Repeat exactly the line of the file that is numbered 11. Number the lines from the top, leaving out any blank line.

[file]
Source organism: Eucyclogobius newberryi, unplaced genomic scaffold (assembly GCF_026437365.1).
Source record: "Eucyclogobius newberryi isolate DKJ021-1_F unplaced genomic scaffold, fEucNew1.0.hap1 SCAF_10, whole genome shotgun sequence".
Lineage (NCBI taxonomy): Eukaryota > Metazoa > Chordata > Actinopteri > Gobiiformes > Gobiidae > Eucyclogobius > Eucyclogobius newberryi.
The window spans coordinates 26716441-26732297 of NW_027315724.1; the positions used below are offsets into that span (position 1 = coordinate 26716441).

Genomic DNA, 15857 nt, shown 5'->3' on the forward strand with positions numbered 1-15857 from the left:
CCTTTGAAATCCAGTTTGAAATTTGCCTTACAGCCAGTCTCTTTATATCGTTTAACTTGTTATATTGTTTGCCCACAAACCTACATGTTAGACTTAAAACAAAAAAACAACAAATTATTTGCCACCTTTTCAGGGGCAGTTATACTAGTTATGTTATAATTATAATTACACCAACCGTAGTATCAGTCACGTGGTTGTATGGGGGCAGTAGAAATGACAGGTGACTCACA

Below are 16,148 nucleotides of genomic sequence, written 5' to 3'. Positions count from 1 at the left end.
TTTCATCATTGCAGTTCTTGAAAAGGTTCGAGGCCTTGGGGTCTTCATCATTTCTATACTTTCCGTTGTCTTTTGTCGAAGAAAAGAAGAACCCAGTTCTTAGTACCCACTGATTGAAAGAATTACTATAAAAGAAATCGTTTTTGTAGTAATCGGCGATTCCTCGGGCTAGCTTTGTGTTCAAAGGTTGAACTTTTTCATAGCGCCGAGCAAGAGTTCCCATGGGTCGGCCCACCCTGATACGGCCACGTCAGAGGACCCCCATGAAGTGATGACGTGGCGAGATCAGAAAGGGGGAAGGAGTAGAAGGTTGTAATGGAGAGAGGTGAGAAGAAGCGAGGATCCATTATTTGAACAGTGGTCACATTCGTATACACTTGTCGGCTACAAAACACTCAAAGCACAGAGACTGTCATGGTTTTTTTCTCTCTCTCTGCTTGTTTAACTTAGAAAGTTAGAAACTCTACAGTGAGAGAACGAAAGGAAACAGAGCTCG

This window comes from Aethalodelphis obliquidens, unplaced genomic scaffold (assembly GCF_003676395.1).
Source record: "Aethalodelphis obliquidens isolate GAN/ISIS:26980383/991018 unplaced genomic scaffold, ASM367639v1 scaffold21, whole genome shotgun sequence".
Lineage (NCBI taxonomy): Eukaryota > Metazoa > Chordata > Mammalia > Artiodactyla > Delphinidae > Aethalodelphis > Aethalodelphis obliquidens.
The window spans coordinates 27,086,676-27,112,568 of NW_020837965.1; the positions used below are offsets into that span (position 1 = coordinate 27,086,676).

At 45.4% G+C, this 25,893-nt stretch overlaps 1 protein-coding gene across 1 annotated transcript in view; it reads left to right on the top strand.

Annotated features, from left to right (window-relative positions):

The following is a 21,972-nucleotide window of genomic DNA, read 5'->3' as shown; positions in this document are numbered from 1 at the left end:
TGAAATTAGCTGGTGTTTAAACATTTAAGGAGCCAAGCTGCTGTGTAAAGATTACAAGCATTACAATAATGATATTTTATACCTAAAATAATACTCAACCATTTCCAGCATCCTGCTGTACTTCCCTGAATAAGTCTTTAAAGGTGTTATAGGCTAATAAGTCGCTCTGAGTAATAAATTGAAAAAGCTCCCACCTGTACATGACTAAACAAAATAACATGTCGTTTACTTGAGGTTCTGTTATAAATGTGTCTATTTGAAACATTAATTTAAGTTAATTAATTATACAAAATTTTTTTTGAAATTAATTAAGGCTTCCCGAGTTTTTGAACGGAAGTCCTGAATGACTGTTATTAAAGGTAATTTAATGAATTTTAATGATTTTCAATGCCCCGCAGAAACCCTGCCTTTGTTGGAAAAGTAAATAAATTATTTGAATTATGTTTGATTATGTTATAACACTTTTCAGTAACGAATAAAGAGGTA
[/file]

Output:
Lineage (NCBI taxonomy): Eukaryota > Metazoa > Chordata > Mammalia > Artiodactyla > Delphinidae > Aethalodelphis > Aethalodelphis obliquidens.